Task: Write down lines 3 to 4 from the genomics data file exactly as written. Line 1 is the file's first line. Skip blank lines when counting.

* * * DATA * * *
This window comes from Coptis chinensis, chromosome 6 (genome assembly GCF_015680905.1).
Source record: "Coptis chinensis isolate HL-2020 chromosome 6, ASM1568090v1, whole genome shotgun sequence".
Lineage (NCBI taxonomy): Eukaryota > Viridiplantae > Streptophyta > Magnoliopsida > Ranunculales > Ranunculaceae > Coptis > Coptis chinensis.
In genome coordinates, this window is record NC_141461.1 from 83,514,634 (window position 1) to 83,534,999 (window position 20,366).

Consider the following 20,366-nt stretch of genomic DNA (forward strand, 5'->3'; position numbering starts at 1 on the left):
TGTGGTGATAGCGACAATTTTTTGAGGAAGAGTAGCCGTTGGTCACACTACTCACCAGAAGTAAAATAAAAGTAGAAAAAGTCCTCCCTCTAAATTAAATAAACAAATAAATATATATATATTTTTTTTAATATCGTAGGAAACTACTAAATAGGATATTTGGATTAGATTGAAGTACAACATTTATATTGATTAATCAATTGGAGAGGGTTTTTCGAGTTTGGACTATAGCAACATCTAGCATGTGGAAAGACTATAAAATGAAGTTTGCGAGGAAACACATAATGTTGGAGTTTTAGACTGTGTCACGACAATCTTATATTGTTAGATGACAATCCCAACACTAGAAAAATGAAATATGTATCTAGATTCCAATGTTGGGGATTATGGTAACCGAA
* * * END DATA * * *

Lineage (NCBI taxonomy): Eukaryota > Viridiplantae > Streptophyta > Magnoliopsida > Ranunculales > Ranunculaceae > Coptis > Coptis chinensis.
In genome coordinates, this window is record NC_141461.1 from 83,514,634 (window position 1) to 83,534,999 (window position 20,366).